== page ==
The dimness and deficiency of all former churches arose from their having no perfect revelation of God. They saw Him only through mediums more or less perfect. What He was in Himself they could but surmise. And their surmises would be certain to have much in them taken from themselves. ” Thou thoughtest that I was altogether such a one as thyself,” it is said in the Psalms (l. 21). And when the Deity a person worships is a reflexion of his own passions and principles, he cannot rise to a higher standard. Man never dreams of becoming better than his God.
The churches before the incarnation were then necessarily imperfect and weak, and incapable of bringing the human race to a high standard of heavenly excellence. And even the first Christian Church, as it saw the truth, that Christ was God Himself in the flesh, with some degree of faintness, in consequence of its being so great and so strange to men at that time, they lost hold of it, and framed the doctrine of three divine persons, leaving the Father out of the Son, and in an incomprehensible majesty distant from, and above the Son. Then came the play of human fancy and feeling. The revealed God they knew, and knew that He was love itself, and mercy itself. The other God they framed after their own imagination, and conceived Him to be awful, swift to anger, and terrible in His wrath. And thus room was made for those fearful dogmas which have issued from Rome and Geneva, of the different modes to be pursued to allay the wrath of this God out of Christ .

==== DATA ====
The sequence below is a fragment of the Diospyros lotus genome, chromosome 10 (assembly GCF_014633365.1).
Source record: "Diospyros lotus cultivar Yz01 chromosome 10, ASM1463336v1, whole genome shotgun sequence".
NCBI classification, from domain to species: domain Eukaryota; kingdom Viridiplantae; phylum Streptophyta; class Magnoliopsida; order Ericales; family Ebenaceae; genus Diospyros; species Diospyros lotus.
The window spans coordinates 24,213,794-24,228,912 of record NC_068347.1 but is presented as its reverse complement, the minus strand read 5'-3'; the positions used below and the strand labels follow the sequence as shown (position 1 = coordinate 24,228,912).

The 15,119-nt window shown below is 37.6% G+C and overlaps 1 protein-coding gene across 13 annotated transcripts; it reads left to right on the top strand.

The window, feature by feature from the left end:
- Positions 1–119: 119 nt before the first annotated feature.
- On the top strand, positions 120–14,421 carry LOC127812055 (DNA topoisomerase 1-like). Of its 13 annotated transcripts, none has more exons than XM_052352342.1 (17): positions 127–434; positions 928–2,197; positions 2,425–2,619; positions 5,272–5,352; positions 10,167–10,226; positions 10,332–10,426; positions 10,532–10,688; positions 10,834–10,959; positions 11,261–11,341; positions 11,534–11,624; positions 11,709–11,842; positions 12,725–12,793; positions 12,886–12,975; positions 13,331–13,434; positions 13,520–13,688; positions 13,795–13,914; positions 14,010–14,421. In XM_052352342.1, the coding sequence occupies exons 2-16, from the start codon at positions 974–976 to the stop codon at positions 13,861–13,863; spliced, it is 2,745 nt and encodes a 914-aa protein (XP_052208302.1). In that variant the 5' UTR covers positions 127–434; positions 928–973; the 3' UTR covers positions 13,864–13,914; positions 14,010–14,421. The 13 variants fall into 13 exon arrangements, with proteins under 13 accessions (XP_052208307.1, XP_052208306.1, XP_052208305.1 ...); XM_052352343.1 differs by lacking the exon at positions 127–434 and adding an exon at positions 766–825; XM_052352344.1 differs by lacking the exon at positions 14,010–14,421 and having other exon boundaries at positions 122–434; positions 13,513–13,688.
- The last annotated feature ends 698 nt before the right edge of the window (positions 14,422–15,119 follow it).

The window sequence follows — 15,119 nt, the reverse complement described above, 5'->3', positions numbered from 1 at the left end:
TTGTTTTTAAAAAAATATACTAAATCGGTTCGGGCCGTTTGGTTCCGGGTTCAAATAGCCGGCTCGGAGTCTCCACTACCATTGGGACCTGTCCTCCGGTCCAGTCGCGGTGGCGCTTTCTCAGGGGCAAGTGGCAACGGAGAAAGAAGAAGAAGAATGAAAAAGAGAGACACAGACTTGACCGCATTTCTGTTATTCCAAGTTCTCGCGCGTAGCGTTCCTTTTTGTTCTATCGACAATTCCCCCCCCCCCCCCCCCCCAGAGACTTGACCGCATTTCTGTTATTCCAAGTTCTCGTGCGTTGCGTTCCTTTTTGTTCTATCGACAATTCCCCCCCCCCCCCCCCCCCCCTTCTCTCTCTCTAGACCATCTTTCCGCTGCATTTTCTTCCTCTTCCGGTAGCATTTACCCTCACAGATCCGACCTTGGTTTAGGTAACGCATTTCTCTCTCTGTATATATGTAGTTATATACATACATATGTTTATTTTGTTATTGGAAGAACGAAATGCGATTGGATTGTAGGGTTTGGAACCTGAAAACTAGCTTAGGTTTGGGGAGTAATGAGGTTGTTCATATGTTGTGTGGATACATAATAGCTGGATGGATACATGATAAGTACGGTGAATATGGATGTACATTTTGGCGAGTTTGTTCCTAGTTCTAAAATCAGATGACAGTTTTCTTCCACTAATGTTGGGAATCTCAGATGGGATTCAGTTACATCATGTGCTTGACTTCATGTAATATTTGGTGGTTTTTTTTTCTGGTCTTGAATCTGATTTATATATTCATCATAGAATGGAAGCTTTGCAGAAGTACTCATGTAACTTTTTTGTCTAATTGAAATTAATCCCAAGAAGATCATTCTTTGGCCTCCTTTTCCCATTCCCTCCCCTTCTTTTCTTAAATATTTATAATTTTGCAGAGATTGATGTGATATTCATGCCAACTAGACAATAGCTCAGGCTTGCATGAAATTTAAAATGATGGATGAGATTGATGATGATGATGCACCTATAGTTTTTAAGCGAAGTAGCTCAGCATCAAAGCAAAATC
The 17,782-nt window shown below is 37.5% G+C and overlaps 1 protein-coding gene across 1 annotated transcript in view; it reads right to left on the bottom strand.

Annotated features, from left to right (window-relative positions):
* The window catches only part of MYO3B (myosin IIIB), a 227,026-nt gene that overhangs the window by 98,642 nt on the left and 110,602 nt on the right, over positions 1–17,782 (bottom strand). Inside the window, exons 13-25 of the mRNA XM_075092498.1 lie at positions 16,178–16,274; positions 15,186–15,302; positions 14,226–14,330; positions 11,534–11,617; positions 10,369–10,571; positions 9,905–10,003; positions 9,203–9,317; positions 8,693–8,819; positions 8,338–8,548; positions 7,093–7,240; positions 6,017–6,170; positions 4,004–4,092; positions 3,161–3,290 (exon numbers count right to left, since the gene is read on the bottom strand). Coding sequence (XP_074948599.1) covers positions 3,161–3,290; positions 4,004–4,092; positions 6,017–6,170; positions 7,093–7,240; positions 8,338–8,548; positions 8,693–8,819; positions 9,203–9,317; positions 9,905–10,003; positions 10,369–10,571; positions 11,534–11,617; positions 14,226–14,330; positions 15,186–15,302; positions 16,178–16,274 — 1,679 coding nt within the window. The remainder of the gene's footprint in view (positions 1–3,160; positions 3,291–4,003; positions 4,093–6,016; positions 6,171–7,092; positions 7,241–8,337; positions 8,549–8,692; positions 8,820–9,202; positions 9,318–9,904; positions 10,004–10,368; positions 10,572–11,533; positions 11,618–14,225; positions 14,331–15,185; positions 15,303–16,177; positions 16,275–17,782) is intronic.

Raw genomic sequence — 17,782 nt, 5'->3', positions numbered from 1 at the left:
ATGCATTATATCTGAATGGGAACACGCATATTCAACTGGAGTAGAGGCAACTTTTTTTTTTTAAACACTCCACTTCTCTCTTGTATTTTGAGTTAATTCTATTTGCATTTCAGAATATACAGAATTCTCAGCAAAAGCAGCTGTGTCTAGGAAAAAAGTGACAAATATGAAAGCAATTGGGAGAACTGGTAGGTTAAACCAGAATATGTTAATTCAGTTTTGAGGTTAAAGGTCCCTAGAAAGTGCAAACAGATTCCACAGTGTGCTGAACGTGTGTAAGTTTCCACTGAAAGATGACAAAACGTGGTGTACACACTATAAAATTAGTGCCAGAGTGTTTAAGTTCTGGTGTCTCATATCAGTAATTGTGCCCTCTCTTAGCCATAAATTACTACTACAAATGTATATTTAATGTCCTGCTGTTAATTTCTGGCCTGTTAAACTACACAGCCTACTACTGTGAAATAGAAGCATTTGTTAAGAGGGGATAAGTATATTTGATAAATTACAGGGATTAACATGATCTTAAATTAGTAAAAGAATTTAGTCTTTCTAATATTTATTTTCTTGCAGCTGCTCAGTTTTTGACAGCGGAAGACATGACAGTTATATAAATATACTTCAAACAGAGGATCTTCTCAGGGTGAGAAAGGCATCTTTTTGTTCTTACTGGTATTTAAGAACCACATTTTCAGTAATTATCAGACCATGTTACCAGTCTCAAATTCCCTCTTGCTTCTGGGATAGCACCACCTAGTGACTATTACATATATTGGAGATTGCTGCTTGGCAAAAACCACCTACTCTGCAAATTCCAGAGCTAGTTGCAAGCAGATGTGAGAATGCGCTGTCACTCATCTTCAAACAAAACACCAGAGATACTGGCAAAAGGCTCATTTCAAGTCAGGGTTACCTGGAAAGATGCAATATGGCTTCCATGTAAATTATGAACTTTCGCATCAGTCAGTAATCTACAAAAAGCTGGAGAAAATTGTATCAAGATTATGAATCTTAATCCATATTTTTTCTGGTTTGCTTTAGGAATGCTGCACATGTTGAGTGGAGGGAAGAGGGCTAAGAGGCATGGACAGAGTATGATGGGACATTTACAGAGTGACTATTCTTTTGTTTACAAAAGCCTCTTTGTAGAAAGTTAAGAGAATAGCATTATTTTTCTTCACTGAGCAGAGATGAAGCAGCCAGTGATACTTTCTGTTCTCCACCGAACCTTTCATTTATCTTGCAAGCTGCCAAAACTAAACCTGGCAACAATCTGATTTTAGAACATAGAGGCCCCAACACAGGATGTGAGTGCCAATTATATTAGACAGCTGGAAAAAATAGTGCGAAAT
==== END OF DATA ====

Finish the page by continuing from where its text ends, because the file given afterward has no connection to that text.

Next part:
In the new dispensation, however, ” God in Christ, Jehovah in His temple, the temple of His body ” (John ii. 21), would be the great failure, the distinguishing glory. The mountain of the Lord’s house, or Jehovah’s house, should be at the top of the mountains, and above all the hills.
This revelation of Jehovah in His Humanity meets precisely the interior demands of the soul. The heart asks for a Divine Man. Hence the tendency, so manifest in every age, to deify heroes and heroines. The incomprehensible gives no comfort. We want an Immanuel, God with us. In becoming incarnate, then, and glorifying His Humanity, the Eternal for ever met this want.
“Amazing mercy! love immense!
Surpassing every human sense !
Since time and sense began !
That man might shun the realms of pain.
And know and love his God again,
His God became a man.”